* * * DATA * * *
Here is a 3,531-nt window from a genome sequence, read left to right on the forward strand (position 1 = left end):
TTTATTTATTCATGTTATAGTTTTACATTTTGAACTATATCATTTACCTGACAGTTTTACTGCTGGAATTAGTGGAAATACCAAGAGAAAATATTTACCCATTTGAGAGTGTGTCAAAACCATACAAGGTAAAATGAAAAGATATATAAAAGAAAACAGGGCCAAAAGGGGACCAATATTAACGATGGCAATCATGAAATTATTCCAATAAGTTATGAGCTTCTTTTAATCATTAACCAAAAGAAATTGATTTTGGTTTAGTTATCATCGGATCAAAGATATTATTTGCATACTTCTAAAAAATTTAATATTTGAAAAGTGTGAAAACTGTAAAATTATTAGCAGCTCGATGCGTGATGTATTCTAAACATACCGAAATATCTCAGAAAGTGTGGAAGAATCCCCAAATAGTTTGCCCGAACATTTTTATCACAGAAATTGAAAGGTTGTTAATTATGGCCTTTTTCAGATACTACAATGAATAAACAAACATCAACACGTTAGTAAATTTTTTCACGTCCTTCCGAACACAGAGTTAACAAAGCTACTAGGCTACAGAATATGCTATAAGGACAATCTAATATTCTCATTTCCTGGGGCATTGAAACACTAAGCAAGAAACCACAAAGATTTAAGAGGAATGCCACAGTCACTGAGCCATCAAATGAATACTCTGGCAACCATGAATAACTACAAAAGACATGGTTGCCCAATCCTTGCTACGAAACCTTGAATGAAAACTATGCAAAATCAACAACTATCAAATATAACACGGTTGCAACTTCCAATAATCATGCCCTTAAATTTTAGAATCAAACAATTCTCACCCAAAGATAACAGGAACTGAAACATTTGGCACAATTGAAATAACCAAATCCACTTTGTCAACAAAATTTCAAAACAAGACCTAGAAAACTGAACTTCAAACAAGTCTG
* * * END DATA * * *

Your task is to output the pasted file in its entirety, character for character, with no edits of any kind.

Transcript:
Here is a 3,531-nt window from a genome sequence, read left to right on the forward strand (position 1 = left end):
TTTATTTATTCATGTTATAGTTTTACATTTTGAACTATATCATTTACCTGACAGTTTTACTGCTGGAATTAGTGGAAATACCAAGAGAAAATATTTACCCATTTGAGAGTGTGTCAAAACCATACAAGGTAAAATGAAAAGATATATAAAAGAAAACAGGGCCAAAAGGGGACCAATATTAACGATGGCAATCATGAAATTATTCCAATAAGTTATGAGCTTCTTTTAATCATTAACCAAAAGAAATTGATTTTGGTTTAGTTATCATCGGATCAAAGATATTATTTGCATACTTCTAAAAAATTTAATATTTGAAAAGTGTGAAAACTGTAAAATTATTAGCAGCTCGATGCGTGATGTATTCTAAACATACCGAAATATCTCAGAAAGTGTGGAAGAATCCCCAAATAGTTTGCCCGAACATTTTTATCACAGAAATTGAAAGGTTGTTAATTATGGCCTTTTTCAGATACTACAATGAATAAACAAACATCAACACGTTAGTAAATTTTTTCACGTCCTTCCGAACACAGAGTTAACAAAGCTACTAGGCTACAGAATATGCTATAAGGACAATCTAATATTCTCATTTCCTGGGGCATTGAAACACTAAGCAAGAAACCACAAAGATTTAAGAGGAATGCCACAGTCACTGAGCCATCAAATGAATACTCTGGCAACCATGAATAACTACAAAAGACATGGTTGCCCAATCCTTGCTACGAAACCTTGAATGAAAACTATGCAAAATCAACAACTATCAAATATAACACGGTTGCAACTTCCAATAATCATGCCCTTAAATTTTAGAATCAAACAATTCTCACCCAAAGATAACAGGAACTGAAACATTTGGCACAATTGAAATAACCAAATCCACTTTGTCAACAAAATTTCAAAACAAGACCTAGAAAACTGAACTTCAAACAAGTCTG